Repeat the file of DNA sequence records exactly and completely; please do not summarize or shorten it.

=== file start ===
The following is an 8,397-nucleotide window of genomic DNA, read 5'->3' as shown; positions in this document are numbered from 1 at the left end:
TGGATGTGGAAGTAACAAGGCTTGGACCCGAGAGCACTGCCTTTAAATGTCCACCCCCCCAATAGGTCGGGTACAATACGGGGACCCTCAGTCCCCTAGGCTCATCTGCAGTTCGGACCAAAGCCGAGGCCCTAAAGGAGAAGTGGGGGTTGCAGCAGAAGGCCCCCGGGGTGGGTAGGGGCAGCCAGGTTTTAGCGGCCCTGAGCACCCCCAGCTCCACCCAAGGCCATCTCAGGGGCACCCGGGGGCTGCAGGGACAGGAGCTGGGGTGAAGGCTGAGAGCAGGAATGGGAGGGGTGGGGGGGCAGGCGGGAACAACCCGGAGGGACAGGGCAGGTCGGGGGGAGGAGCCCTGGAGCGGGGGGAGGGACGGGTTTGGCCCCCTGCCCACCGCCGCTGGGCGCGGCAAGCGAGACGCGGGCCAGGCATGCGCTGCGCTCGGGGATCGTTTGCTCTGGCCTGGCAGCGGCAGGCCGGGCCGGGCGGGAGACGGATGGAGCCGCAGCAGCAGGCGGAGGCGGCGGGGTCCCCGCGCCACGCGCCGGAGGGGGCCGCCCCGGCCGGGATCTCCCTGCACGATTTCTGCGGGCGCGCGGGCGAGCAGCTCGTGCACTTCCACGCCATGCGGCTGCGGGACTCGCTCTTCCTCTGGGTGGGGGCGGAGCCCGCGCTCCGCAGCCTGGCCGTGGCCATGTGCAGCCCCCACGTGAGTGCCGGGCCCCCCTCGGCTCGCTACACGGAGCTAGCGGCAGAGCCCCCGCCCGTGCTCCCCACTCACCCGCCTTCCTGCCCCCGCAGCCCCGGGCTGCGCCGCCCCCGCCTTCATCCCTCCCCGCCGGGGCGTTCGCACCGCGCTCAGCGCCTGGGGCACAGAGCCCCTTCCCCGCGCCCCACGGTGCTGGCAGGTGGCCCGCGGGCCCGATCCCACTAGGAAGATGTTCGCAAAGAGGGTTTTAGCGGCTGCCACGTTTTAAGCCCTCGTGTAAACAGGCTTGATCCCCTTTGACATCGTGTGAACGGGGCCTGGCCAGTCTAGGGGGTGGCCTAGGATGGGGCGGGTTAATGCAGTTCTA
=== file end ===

The following is an 8,397-nucleotide window of genomic DNA, read 5'->3' as shown; positions in this document are numbered from 1 at the left end:
TGGATGTGGAAGTAACAAGGCTTGGACCCGAGAGCACTGCCTTTAAATGTCCACCCCCCCAATAGGTCGGGTACAATACGGGGACCCTCAGTCCCCTAGGCTCATCTGCAGTTCGGACCAAAGCCGAGGCCCTAAAGGAGAAGTGGGGGTTGCAGCAGAAGGCCCCCGGGGTGGGTAGGGGCAGCCAGGTTTTAGCGGCCCTGAGCACCCCCAGCTCCACCCAAGGCCATCTCAGGGGCACCCGGGGGCTGCAGGGACAGGAGCTGGGGTGAAGGCTGAGAGCAGGAATGGGAGGGGTGGGGGGGCAGGCGGGAACAACCCGGAGGGACAGGGCAGGTCGGGGGGAGGAGCCCTGGAGCGGGGGGAGGGACGGGTTTGGCCCCCTGCCCACCGCCGCTGGGCGCGGCAAGCGAGACGCGGGCCAGGCATGCGCTGCGCTCGGGGATCGTTTGCTCTGGCCTGGCAGCGGCAGGCCGGGCCGGGCGGGAGACGGATGGAGCCGCAGCAGCAGGCGGAGGCGGCGGGGTCCCCGCGCCACGCGCCGGAGGGGGCCGCCCCGGCCGGGATCTCCCTGCACGATTTCTGCGGGCGCGCGGGCGAGCAGCTCGTGCACTTCCACGCCATGCGGCTGCGGGACTCGCTCTTCCTCTGGGTGGGGGCGGAGCCCGCGCTCCGCAGCCTGGCCGTGGCCATGTGCAGCCCCCACGTGAGTGCCGGGCCCCCCTCGGCTCGCTACACGGAGCTAGCGGCAGAGCCCCCGCCCGTGCTCCCCACTCACCCGCCTTCCTGCCCCCGCAGCCCCGGGCTGCGCCGCCCCCGCCTTCATCCCTCCCCGCCGGGGCGTTCGCACCGCGCTCAGCGCCTGGGGCACAGAGCCCCTTCCCCGCGCCCCACGGTGCTGGCAGGTGGCCCGCGGGCCCGATCCCACTAGGAAGATGTTCGCAAAGAGGGTTTTAGCGGCTGCCACGTTTTAAGCCCTCGTGTAAACAGGCTTGATCCCCTTTGACATCGTGTGAACGGGGCCTGGCCAGTCTAGGGGGTGGCCTAGGATGGGGCGGGTTAATGCAGTTCTA